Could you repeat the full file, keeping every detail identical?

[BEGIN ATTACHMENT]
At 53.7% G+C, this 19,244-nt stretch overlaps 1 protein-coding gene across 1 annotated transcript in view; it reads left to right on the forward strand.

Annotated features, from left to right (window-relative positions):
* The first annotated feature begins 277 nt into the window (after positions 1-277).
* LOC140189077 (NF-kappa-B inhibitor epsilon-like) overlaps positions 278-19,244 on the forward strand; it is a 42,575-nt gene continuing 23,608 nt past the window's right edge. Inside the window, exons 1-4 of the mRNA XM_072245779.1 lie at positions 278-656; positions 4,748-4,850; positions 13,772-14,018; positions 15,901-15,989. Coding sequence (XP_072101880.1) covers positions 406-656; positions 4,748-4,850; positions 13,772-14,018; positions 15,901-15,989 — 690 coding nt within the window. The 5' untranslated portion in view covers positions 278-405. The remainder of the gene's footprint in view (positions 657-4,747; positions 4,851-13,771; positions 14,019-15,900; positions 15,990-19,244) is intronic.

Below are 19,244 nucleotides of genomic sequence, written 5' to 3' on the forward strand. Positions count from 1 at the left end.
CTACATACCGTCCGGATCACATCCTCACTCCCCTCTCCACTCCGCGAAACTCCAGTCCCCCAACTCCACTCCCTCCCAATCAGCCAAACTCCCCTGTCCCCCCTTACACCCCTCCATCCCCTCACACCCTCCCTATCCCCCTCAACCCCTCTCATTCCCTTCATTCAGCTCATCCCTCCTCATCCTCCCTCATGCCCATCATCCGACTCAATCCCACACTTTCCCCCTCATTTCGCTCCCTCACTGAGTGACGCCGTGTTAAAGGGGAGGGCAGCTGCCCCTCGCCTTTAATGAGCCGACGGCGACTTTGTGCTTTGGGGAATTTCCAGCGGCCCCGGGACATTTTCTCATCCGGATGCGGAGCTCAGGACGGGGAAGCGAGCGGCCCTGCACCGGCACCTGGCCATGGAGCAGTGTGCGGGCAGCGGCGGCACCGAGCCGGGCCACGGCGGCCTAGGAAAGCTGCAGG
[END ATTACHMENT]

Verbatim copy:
At 53.7% G+C, this 19,244-nt stretch overlaps 1 protein-coding gene across 1 annotated transcript in view; it reads left to right on the forward strand.

Annotated features, from left to right (window-relative positions):
* The first annotated feature begins 277 nt into the window (after positions 1-277).
* LOC140189077 (NF-kappa-B inhibitor epsilon-like) overlaps positions 278-19,244 on the forward strand; it is a 42,575-nt gene continuing 23,608 nt past the window's right edge. Inside the window, exons 1-4 of the mRNA XM_072245779.1 lie at positions 278-656; positions 4,748-4,850; positions 13,772-14,018; positions 15,901-15,989. Coding sequence (XP_072101880.1) covers positions 406-656; positions 4,748-4,850; positions 13,772-14,018; positions 15,901-15,989 — 690 coding nt within the window. The 5' untranslated portion in view covers positions 278-405. The remainder of the gene's footprint in view (positions 657-4,747; positions 4,851-13,771; positions 14,019-15,900; positions 15,990-19,244) is intronic.

Below are 19,244 nucleotides of genomic sequence, written 5' to 3' on the forward strand. Positions count from 1 at the left end.
CTACATACCGTCCGGATCACATCCTCACTCCCCTCTCCACTCCGCGAAACTCCAGTCCCCCAACTCCACTCCCTCCCAATCAGCCAAACTCCCCTGTCCCCCCTTACACCCCTCCATCCCCTCACACCCTCCCTATCCCCCTCAACCCCTCTCATTCCCTTCATTCAGCTCATCCCTCCTCATCCTCCCTCATGCCCATCATCCGACTCAATCCCACACTTTCCCCCTCATTTCGCTCCCTCACTGAGTGACGCCGTGTTAAAGGGGAGGGCAGCTGCCCCTCGCCTTTAATGAGCCGACGGCGACTTTGTGCTTTGGGGAATTTCCAGCGGCCCCGGGACATTTTCTCATCCGGATGCGGAGCTCAGGACGGGGAAGCGAGCGGCCCTGCACCGGCACCTGGCCATGGAGCAGTGTGCGGGCAGCGGCGGCACCGAGCCGGGCCACGGCGGCCTAGGAAAGCTGCAGG